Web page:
Western blot analysis showed no significant difference in the p53 (a tumor suppressor protein) level in intestinal tissues from 0 Gy and 5 Gy mice. AA-ORS showed a small but consistent increase in p53 protein levels (FIG. 5B).

These studies suggest that the proliferative effect associated with AA-ORS may not be associated with tumorigenesis.

EXAMPLE 8 Immunohistochemistry

Avidin-biotin detection method using a polyclonal antibody against Lgr5+, intestinal stem cells showed a decrease in Lgr5+ cells with radiation (3.0±0.2 vs 1.6±0.2; P<0.001, n=50 crypts). Treatment using AA-ORS did not show a significant difference in Lgr5+ in 0 Gy irradiated mice. However, in 5 Gy irradiated mice AA-ORS increased Lgr5+ cells (1.6±0.2 vs 3.4±0.3; P<0.001, n=50 crypts) (FIGS. 6A-6B).

The Ki-67 is a nuclear protein, cellular marker for proliferation and is associated with ribosomal RNA transcription. The Ki-67 is also present in the cell during all active phases of cells cycle (G1, S, G2, and mitosis), but absent from resting cells (Go). Ileal sections showed Ki-67 expression along the crypt except its lower pole and the expression extended into the lower ⅓rd of the villi. There was no significant difference in Ki-67 expression with radiation, however treatment using AA-ORS resulted in significant increase in Ki-67 expressed cells (50.7±1.3 vs 54.6±1.4; P<0.05, n=50 crypts) (FIGS. 6C-6D).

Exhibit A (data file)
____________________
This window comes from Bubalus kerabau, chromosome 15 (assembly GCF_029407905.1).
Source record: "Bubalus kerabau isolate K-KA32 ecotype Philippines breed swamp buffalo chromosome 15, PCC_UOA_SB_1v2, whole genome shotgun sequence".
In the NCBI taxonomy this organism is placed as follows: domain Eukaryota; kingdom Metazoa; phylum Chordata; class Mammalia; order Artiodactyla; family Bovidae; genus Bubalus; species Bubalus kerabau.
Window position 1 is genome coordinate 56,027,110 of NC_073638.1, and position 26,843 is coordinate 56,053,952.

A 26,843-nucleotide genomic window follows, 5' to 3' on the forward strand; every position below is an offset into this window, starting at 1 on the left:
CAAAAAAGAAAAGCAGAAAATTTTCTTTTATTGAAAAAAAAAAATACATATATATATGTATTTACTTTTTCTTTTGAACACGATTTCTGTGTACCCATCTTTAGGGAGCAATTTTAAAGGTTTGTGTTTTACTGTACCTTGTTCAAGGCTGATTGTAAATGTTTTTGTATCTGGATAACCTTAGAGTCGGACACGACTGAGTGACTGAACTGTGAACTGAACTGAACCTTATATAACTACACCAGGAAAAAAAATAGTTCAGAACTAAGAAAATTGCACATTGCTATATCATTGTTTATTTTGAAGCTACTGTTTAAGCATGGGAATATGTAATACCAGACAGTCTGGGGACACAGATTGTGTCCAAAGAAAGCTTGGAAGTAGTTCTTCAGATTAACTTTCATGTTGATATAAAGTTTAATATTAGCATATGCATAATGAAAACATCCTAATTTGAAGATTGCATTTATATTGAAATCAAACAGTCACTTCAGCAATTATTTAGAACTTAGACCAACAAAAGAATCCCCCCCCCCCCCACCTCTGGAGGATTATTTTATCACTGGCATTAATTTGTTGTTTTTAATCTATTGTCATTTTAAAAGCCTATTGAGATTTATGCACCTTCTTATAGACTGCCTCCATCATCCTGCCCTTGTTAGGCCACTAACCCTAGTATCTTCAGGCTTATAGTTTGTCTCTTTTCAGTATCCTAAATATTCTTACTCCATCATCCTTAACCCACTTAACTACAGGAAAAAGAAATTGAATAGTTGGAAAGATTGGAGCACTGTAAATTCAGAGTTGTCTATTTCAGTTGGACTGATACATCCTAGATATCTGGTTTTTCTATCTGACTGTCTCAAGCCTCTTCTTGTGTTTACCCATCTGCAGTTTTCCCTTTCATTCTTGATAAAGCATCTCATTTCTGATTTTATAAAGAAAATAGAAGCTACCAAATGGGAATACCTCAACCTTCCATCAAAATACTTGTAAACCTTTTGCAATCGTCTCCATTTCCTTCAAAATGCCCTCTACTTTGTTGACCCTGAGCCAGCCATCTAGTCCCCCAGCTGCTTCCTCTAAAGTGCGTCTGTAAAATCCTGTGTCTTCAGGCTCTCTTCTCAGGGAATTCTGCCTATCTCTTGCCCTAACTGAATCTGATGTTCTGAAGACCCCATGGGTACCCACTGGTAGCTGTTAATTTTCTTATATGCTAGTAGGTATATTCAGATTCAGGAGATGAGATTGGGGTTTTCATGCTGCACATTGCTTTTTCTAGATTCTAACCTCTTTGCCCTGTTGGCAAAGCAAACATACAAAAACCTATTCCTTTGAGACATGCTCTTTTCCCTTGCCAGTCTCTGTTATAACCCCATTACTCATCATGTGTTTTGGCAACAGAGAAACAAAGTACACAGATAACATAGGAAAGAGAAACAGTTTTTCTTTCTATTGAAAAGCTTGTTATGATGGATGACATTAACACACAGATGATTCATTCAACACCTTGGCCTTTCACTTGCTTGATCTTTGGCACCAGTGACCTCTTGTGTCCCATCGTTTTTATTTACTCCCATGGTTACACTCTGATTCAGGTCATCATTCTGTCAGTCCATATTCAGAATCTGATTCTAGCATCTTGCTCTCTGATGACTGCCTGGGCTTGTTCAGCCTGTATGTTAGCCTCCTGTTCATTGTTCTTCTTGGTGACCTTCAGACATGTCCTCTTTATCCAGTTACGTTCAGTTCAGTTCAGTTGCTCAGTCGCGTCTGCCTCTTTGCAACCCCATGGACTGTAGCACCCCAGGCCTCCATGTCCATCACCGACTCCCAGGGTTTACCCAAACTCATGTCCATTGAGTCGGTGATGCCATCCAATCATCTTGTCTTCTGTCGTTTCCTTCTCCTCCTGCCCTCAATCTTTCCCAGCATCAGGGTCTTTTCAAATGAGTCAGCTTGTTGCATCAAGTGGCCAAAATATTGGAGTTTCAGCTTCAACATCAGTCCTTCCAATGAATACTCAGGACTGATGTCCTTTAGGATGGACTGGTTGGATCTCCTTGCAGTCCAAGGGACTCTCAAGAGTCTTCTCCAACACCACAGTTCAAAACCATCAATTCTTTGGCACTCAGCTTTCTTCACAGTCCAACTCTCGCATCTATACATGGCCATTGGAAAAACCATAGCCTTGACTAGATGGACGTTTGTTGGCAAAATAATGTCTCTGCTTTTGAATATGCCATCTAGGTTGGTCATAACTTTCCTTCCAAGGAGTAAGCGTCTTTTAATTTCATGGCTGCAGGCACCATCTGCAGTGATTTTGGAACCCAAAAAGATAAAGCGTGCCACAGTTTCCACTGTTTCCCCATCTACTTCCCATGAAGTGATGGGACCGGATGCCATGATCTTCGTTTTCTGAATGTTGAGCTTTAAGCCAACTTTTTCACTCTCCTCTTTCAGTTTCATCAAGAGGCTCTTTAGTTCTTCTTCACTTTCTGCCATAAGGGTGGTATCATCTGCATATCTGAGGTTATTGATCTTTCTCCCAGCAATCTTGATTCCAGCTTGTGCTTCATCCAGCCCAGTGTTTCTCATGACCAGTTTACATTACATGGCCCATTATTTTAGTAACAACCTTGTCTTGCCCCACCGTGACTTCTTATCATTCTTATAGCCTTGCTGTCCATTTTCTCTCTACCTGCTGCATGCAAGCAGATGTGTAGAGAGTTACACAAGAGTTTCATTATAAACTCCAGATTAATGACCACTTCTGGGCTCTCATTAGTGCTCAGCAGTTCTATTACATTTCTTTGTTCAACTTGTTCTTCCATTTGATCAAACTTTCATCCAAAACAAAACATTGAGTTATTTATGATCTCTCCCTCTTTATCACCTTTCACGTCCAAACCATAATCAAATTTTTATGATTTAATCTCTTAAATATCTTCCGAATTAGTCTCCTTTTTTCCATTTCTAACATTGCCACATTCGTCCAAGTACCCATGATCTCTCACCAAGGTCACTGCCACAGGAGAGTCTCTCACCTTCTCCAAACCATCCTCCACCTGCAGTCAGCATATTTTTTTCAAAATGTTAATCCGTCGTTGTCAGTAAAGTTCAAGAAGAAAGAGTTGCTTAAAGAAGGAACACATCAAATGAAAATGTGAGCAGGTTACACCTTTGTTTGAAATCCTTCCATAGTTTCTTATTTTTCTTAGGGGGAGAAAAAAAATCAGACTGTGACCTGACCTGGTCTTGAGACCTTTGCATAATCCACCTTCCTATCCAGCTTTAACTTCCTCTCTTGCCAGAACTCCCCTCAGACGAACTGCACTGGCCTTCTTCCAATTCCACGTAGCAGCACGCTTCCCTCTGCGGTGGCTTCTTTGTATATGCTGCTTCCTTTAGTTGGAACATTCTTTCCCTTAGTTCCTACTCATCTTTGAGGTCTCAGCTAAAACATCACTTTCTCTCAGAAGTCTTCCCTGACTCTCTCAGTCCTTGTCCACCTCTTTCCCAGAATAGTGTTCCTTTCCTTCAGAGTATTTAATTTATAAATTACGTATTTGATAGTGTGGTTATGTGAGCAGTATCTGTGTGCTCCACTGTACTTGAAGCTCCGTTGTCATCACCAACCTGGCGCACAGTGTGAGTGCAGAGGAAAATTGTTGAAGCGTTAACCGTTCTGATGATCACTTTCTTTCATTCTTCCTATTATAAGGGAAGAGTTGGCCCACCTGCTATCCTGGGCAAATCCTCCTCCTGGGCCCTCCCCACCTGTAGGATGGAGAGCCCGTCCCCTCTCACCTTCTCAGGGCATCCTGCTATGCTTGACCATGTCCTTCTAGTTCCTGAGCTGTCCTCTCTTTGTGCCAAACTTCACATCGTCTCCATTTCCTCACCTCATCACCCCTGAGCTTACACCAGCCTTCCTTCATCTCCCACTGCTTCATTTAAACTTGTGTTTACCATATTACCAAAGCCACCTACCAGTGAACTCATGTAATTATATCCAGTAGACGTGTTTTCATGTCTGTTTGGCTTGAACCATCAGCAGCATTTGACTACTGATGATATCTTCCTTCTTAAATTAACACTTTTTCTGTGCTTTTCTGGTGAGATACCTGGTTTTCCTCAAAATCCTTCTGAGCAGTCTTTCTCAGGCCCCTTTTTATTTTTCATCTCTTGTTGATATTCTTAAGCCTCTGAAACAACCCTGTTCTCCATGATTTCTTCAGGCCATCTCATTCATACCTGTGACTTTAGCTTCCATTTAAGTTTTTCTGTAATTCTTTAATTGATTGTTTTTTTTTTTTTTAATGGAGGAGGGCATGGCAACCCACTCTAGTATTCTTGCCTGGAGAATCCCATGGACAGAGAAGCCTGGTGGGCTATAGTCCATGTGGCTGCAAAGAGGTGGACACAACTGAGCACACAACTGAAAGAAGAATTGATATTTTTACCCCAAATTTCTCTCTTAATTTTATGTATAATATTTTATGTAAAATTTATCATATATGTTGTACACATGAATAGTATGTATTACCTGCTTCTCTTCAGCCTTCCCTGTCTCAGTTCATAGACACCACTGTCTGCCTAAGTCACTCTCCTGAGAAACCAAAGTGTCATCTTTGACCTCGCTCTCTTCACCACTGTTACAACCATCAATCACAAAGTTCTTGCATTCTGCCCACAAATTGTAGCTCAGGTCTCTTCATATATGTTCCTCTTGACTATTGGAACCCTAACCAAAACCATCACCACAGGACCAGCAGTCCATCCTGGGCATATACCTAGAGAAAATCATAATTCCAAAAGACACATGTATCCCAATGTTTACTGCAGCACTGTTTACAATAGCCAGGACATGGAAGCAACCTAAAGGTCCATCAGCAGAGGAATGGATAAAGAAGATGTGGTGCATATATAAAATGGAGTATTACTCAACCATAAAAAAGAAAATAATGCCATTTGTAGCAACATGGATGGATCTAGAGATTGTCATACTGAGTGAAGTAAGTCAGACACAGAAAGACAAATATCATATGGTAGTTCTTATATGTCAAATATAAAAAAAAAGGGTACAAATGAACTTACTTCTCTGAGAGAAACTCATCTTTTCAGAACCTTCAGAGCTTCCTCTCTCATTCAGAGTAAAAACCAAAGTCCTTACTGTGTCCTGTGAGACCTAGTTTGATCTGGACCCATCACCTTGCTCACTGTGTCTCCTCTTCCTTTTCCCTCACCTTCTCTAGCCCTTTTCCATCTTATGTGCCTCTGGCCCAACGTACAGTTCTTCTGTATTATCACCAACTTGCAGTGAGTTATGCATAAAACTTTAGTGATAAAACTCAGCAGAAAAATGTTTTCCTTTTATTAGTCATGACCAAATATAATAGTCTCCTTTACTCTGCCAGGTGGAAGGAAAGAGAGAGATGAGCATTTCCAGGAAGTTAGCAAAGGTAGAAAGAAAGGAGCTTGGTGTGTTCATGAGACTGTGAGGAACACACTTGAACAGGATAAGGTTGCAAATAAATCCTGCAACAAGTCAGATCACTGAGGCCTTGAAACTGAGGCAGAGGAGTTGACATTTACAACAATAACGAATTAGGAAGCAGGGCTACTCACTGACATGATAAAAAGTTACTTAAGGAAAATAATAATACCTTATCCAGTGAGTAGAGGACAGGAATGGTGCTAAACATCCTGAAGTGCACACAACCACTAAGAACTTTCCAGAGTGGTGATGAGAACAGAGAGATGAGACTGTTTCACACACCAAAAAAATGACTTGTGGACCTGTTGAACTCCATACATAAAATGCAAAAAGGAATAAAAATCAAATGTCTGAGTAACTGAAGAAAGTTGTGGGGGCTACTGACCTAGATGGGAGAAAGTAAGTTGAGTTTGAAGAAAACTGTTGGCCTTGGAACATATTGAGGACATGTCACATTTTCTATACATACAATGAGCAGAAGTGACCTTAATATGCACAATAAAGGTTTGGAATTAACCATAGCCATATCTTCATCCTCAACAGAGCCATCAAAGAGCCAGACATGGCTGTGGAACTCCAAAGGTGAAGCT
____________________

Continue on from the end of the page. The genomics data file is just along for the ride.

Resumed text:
Immunostaining for PCNA in ileal sections showed its expression along the crypt except its lower pole. Irradiation resulted in a significant decrease in PCNA expression in both the crypt and in the lower regions of the villi (31.1±0.8 vs 26.6±0.6; P<0.001, n=50 crypts). Treatment using AA-ORS showed significant increase in 5 Gy mice (26.6±0.6 vs 34.2±0.5; P<0.001, n=50 crypts) and not in 0 Gy irradiated mice (FIGS. 6E-6F).

Western blot analysis showed that cell homogenates from small intestinal mice irradiated at 5 Gy showed significant increase when compared to 0 Gy. Mice treated with AA-ORS increased Ki67 protein levels in 0 Gy, but not did not further increase in 5 Gy. These studies suggest that AA-ORS-induced epithelial proliferation is mediated via Ki67 at 0 Gy not at 5 Gy.

This study signifies how a systematic selection of certain nutrients based on their beneficial effect on GI function helped to improve intestinal stem cell proliferation, maturation, and differentiation, leading to functionally active long villus epithelial cells whose function and height were initially compromised by irradiation (FIG. 7).

EXAMPLE 9 AA-ORS Improved Gastrointestinal Function in Mice

Using electrophysiological techniques, it was shown that radiation-induced Cl-secretion can occur at radiation doses that are too low to cause obvious histopathological changes.55 Radiation-induced enteric dysfunction was characterized by: (1) increased Cl-secretion that was responsible for increased fluid secretion; (2) decreased absorption of Na+, which led to decreased fluid absorption; and (3) increased paracellular permeability that resulted in increased translocation of luminal antigenic substances into the systemic compartment, generating a local and systemic immune response. Increased permeation of luminal contents into the systemic compartment increased plasma endotoxin and proinflammatory cytokines (e.g., IL1β).51